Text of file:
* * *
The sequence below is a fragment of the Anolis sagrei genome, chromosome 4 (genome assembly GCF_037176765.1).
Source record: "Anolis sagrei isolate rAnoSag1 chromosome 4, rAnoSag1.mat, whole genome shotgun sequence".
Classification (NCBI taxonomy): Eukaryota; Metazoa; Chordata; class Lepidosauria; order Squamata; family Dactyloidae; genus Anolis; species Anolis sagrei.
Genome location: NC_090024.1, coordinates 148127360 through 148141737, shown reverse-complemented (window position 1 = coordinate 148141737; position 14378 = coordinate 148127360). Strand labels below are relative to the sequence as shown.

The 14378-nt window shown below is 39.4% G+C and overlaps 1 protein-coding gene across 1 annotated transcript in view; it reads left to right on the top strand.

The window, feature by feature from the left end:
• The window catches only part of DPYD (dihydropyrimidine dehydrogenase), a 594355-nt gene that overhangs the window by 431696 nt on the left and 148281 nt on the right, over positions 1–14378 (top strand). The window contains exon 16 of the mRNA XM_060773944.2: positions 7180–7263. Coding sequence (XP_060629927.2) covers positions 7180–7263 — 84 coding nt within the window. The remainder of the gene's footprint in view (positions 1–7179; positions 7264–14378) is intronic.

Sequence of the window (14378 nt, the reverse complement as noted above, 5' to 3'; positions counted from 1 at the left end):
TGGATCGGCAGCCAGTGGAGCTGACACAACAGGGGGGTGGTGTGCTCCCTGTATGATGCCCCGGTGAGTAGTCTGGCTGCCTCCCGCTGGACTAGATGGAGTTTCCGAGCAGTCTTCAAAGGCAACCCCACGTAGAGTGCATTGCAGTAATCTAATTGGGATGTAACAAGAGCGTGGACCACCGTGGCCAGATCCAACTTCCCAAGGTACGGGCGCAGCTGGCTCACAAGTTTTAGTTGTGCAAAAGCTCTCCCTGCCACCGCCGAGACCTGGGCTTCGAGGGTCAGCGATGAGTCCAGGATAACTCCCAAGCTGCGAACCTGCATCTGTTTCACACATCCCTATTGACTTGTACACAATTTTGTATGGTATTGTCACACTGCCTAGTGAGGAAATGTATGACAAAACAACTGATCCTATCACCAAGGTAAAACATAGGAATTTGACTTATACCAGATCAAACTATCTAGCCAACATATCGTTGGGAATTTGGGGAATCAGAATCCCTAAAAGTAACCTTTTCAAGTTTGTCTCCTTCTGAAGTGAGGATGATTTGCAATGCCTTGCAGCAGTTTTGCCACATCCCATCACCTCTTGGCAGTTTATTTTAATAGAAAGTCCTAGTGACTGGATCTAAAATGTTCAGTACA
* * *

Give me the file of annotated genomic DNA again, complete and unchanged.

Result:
The sequence below is a fragment of the Anolis sagrei genome, chromosome 4 (genome assembly GCF_037176765.1).
Source record: "Anolis sagrei isolate rAnoSag1 chromosome 4, rAnoSag1.mat, whole genome shotgun sequence".
Classification (NCBI taxonomy): Eukaryota; Metazoa; Chordata; class Lepidosauria; order Squamata; family Dactyloidae; genus Anolis; species Anolis sagrei.
Genome location: NC_090024.1, coordinates 148127360 through 148141737, shown reverse-complemented (window position 1 = coordinate 148141737; position 14378 = coordinate 148127360). Strand labels below are relative to the sequence as shown.

The 14378-nt window shown below is 39.4% G+C and overlaps 1 protein-coding gene across 1 annotated transcript in view; it reads left to right on the top strand.

The window, feature by feature from the left end:
• The window catches only part of DPYD (dihydropyrimidine dehydrogenase), a 594355-nt gene that overhangs the window by 431696 nt on the left and 148281 nt on the right, over positions 1–14378 (top strand). The window contains exon 16 of the mRNA XM_060773944.2: positions 7180–7263. Coding sequence (XP_060629927.2) covers positions 7180–7263 — 84 coding nt within the window. The remainder of the gene's footprint in view (positions 1–7179; positions 7264–14378) is intronic.

Sequence of the window (14378 nt, the reverse complement as noted above, 5' to 3'; positions counted from 1 at the left end):
TGGATCGGCAGCCAGTGGAGCTGACACAACAGGGGGGTGGTGTGCTCCCTGTATGATGCCCCGGTGAGTAGTCTGGCTGCCTCCCGCTGGACTAGATGGAGTTTCCGAGCAGTCTTCAAAGGCAACCCCACGTAGAGTGCATTGCAGTAATCTAATTGGGATGTAACAAGAGCGTGGACCACCGTGGCCAGATCCAACTTCCCAAGGTACGGGCGCAGCTGGCTCACAAGTTTTAGTTGTGCAAAAGCTCTCCCTGCCACCGCCGAGACCTGGGCTTCGAGGGTCAGCGATGAGTCCAGGATAACTCCCAAGCTGCGAACCTGCATCTGTTTCACACATCCCTATTGACTTGTACACAATTTTGTATGGTATTGTCACACTGCCTAGTGAGGAAATGTATGACAAAACAACTGATCCTATCACCAAGGTAAAACATAGGAATTTGACTTATACCAGATCAAACTATCTAGCCAACATATCGTTGGGAATTTGGGGAATCAGAATCCCTAAAAGTAACCTTTTCAAGTTTGTCTCCTTCTGAAGTGAGGATGATTTGCAATGCCTTGCAGCAGTTTTGCCACATCCCATCACCTCTTGGCAGTTTATTTTAATAGAAAGTCCTAGTGACTGGATCTAAAATGTTCAGTACA